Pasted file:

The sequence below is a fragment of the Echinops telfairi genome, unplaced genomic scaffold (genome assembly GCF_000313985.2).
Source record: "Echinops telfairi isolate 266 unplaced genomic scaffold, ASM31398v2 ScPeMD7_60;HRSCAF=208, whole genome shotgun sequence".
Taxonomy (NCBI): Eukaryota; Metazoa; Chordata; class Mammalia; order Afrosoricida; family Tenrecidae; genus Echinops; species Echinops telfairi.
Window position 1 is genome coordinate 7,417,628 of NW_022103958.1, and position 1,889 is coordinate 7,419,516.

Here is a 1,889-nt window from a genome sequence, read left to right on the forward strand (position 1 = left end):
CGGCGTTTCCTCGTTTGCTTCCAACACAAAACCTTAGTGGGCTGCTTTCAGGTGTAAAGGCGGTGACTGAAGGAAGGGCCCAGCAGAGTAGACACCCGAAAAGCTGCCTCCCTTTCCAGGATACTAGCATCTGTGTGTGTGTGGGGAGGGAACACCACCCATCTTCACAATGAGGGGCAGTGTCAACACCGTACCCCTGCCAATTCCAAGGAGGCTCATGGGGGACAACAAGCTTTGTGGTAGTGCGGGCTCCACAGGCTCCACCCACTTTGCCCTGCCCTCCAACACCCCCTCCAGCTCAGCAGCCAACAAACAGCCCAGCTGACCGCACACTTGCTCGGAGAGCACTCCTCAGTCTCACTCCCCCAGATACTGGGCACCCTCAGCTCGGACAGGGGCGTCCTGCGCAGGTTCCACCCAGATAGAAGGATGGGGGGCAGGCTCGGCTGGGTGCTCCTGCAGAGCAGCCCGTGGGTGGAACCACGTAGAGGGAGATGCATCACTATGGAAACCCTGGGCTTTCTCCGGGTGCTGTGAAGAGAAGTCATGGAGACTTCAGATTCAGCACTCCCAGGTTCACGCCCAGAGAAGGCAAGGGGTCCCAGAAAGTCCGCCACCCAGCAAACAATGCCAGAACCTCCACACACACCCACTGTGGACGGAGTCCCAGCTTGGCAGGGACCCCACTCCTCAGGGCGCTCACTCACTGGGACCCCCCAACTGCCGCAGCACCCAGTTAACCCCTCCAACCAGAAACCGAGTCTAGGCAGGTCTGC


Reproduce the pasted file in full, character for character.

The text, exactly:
The sequence below is a fragment of the Echinops telfairi genome, unplaced genomic scaffold (genome assembly GCF_000313985.2).
Source record: "Echinops telfairi isolate 266 unplaced genomic scaffold, ASM31398v2 ScPeMD7_60;HRSCAF=208, whole genome shotgun sequence".
Taxonomy (NCBI): Eukaryota; Metazoa; Chordata; class Mammalia; order Afrosoricida; family Tenrecidae; genus Echinops; species Echinops telfairi.
Window position 1 is genome coordinate 7,417,628 of NW_022103958.1, and position 1,889 is coordinate 7,419,516.

Here is a 1,889-nt window from a genome sequence, read left to right on the forward strand (position 1 = left end):
CGGCGTTTCCTCGTTTGCTTCCAACACAAAACCTTAGTGGGCTGCTTTCAGGTGTAAAGGCGGTGACTGAAGGAAGGGCCCAGCAGAGTAGACACCCGAAAAGCTGCCTCCCTTTCCAGGATACTAGCATCTGTGTGTGTGTGGGGAGGGAACACCACCCATCTTCACAATGAGGGGCAGTGTCAACACCGTACCCCTGCCAATTCCAAGGAGGCTCATGGGGGACAACAAGCTTTGTGGTAGTGCGGGCTCCACAGGCTCCACCCACTTTGCCCTGCCCTCCAACACCCCCTCCAGCTCAGCAGCCAACAAACAGCCCAGCTGACCGCACACTTGCTCGGAGAGCACTCCTCAGTCTCACTCCCCCAGATACTGGGCACCCTCAGCTCGGACAGGGGCGTCCTGCGCAGGTTCCACCCAGATAGAAGGATGGGGGGCAGGCTCGGCTGGGTGCTCCTGCAGAGCAGCCCGTGGGTGGAACCACGTAGAGGGAGATGCATCACTATGGAAACCCTGGGCTTTCTCCGGGTGCTGTGAAGAGAAGTCATGGAGACTTCAGATTCAGCACTCCCAGGTTCACGCCCAGAGAAGGCAAGGGGTCCCAGAAAGTCCGCCACCCAGCAAACAATGCCAGAACCTCCACACACACCCACTGTGGACGGAGTCCCAGCTTGGCAGGGACCCCACTCCTCAGGGCGCTCACTCACTGGGACCCCCCAACTGCCGCAGCACCCAGTTAACCCCTCCAACCAGAAACCGAGTCTAGGCAGGTCTGC